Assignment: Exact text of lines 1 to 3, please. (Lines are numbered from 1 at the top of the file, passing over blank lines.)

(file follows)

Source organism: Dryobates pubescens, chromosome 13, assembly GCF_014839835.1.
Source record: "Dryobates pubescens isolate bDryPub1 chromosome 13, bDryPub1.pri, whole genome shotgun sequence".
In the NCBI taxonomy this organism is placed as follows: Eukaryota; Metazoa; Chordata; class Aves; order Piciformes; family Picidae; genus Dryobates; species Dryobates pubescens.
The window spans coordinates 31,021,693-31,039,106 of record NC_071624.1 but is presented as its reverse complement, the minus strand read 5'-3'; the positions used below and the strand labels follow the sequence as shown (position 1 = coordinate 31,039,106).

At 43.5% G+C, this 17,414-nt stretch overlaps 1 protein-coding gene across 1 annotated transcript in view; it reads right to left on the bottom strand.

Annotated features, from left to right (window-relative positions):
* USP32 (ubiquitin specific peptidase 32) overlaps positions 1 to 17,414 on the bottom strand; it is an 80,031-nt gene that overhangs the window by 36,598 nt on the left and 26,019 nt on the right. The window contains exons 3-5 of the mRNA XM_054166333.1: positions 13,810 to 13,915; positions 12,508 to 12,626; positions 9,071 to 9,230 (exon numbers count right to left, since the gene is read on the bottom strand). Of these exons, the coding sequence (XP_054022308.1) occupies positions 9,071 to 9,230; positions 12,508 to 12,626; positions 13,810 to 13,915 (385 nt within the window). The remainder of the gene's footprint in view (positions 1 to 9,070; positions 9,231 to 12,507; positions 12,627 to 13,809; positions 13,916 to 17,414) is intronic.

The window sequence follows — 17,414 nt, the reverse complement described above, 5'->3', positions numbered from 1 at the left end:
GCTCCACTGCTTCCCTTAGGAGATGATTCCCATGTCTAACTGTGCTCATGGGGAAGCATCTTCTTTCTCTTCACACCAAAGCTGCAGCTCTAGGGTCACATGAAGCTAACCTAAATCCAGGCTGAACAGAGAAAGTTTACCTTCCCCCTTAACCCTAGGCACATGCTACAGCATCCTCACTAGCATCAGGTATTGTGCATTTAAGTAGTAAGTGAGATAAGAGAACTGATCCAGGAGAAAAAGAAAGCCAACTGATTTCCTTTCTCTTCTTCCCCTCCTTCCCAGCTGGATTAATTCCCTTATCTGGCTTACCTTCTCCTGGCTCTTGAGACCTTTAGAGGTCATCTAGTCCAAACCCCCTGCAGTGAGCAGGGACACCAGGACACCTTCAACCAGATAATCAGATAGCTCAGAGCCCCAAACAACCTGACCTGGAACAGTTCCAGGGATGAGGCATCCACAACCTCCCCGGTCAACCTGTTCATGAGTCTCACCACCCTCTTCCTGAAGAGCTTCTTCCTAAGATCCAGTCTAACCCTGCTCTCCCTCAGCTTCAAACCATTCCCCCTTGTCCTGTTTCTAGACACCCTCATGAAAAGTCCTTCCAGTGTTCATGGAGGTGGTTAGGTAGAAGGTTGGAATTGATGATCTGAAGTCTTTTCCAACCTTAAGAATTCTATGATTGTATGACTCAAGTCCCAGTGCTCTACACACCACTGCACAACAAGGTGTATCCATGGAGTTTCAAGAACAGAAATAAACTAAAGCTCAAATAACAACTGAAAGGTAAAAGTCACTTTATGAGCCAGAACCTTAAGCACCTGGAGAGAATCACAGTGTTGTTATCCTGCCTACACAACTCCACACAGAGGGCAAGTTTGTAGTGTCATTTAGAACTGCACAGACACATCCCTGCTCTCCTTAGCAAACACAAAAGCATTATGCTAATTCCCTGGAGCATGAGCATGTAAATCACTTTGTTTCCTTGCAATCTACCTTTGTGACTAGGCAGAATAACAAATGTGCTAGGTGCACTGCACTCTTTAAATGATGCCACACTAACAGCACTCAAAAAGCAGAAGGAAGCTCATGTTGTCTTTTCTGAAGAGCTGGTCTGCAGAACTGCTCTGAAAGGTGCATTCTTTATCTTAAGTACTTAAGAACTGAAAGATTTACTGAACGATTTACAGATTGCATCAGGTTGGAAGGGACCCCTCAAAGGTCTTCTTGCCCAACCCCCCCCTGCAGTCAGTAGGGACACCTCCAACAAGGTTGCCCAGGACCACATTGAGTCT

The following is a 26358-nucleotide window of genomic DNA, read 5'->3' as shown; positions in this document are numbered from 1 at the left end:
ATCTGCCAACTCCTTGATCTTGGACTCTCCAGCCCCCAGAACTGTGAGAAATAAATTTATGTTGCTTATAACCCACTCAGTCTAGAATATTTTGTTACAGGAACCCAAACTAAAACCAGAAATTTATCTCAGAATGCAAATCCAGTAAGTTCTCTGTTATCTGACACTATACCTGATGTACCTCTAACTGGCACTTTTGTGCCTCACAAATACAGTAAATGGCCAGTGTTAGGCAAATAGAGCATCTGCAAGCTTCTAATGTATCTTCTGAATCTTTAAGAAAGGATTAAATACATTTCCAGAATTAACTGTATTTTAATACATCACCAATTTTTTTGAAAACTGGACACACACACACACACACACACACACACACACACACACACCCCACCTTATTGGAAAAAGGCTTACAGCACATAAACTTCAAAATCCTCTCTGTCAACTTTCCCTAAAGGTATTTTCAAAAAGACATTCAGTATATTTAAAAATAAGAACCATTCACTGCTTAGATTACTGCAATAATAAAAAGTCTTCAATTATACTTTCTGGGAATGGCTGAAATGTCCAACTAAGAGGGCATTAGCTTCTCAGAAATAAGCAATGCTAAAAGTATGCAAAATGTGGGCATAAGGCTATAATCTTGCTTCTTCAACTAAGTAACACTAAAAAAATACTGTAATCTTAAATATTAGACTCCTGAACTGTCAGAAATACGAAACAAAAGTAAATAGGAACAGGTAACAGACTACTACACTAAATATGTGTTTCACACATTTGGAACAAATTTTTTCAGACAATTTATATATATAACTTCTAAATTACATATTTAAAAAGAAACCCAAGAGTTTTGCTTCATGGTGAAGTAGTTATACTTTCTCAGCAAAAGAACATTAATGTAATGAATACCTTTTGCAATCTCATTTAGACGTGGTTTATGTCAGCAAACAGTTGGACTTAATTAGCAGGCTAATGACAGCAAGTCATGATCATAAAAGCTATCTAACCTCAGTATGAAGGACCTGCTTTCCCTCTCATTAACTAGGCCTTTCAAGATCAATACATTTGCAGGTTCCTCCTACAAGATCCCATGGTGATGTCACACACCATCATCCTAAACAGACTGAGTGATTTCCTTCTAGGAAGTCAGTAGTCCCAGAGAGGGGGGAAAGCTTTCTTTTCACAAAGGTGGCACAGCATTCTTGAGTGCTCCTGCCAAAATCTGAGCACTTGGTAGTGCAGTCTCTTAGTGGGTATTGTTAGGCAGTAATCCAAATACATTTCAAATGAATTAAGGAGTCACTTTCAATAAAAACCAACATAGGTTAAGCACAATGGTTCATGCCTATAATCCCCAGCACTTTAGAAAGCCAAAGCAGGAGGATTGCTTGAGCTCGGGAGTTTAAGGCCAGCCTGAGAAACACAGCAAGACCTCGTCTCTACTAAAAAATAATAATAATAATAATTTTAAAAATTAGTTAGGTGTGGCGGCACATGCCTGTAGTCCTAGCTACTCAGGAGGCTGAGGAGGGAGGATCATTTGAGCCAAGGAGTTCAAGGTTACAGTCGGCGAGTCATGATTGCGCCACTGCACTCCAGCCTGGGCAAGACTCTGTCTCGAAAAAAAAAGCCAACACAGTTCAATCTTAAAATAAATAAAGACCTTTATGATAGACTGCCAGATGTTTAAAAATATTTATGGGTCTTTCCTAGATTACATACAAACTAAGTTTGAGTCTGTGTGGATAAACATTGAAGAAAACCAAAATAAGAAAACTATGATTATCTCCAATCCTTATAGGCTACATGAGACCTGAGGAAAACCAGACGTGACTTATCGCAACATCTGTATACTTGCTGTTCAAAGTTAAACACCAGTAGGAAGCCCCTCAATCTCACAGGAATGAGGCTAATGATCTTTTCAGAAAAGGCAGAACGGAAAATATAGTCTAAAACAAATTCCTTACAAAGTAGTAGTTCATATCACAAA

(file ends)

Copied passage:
Source organism: Dryobates pubescens, chromosome 13, assembly GCF_014839835.1.
Source record: "Dryobates pubescens isolate bDryPub1 chromosome 13, bDryPub1.pri, whole genome shotgun sequence".
In the NCBI taxonomy this organism is placed as follows: Eukaryota; Metazoa; Chordata; class Aves; order Piciformes; family Picidae; genus Dryobates; species Dryobates pubescens.